It is imperative that you hire an experienced and reputable criminal tax defense attorney to take you through the voluntary disclosure process. Only an Attorney has the Attorney Client Privilege and Work Product Privileges that will prevent the very professional that you hire from being potentially being forced to become a witness against you, especially where they prepared the returns that need to be amended, in a subsequent criminal tax audit, investigation or prosecution.
Moreover, only an Attorney can enter you into a voluntary disclosure without engaging in the unauthorized practice of law (a crime in itself). Only an Attorney trained in Criminal Tax Defense fully understands the risks and rewards involved in voluntary disclosures and how to protect you if you do not qualify for a voluntary disclosure.
As uniquely qualified and extensively experienced Criminal Tax Defense Tax Attorneys, Kovel CPAs and EAs, our firm provides a one stop shop to efficiently achieve the optimal and predictable results that simultaneously protect your liberty and your net worth. See our Testimonials to see what our clients have to say about us!
Voluntary disclosure is a delicate process. You should know that voluntary disclosure is a preventative measure, not a direct defense to penalties already assessed. If you hope to use voluntary disclosure to your advantage, you should be sure that the IRS is not already aware of your past noncompliance. Disclosing incorrectly or at the wrong time can make matters even worse for the honest taxpayer just trying to limit the damage for a mistake.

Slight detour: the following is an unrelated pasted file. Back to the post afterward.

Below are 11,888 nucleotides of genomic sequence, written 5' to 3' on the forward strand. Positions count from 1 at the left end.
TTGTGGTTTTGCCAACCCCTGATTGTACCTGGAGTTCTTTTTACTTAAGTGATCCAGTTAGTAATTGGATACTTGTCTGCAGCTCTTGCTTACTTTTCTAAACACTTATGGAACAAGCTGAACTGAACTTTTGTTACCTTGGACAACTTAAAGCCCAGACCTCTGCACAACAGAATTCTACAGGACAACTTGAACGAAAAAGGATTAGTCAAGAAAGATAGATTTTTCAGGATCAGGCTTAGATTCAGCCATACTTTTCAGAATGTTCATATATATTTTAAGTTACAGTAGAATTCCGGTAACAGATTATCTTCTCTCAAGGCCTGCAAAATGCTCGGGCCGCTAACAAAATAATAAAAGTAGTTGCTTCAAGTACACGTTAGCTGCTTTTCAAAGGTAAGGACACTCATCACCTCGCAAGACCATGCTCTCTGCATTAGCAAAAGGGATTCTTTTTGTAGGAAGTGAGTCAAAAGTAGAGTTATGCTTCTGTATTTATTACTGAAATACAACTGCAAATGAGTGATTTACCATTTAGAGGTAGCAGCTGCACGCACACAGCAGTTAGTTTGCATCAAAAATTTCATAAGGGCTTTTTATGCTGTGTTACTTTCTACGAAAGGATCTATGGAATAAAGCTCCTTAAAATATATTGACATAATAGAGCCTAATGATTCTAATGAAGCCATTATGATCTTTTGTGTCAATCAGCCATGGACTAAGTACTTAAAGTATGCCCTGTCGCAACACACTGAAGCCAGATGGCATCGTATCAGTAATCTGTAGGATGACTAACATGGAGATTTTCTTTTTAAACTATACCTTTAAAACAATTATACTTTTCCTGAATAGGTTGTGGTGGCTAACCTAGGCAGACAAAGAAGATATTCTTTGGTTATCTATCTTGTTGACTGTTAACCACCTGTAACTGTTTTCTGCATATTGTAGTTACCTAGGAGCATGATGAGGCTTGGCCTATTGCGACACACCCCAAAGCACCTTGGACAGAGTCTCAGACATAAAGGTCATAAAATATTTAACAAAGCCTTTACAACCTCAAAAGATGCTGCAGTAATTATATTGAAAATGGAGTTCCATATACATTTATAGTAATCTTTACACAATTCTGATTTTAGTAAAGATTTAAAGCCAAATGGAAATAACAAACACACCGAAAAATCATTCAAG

For this reason, you should always have the assistance of a dual Licensed International Tax Attorney and CPA. Only an Attorney can assess your criminal tax exposure. Tax attorneys can communicate with the IRS on your behalf to make safe and helpful cooperation work to your advantage instead of against you. Fortunately, the professionals at the Tax Law Offices of David W. Klasing have dual licensing and are ready willing and able to assist you throughout the process. Whether you are already facing IRS penalties or fear that the federal government may target you or a loved one's estate once they are already gone, we can help today.
We Can Help You Avoid IRS Penalties Assessed on Your Death
Our dual licensed Tax Attorneys and CPAs are ready and willing to defend you against the relentless efforts of the IRS. No matter what your situation may be, you deserve the help of the professionals. Call us today at (800) 681-1295.
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Public Contact: Dave Klasing Esq. M.S.-Tax CPA, email@example.com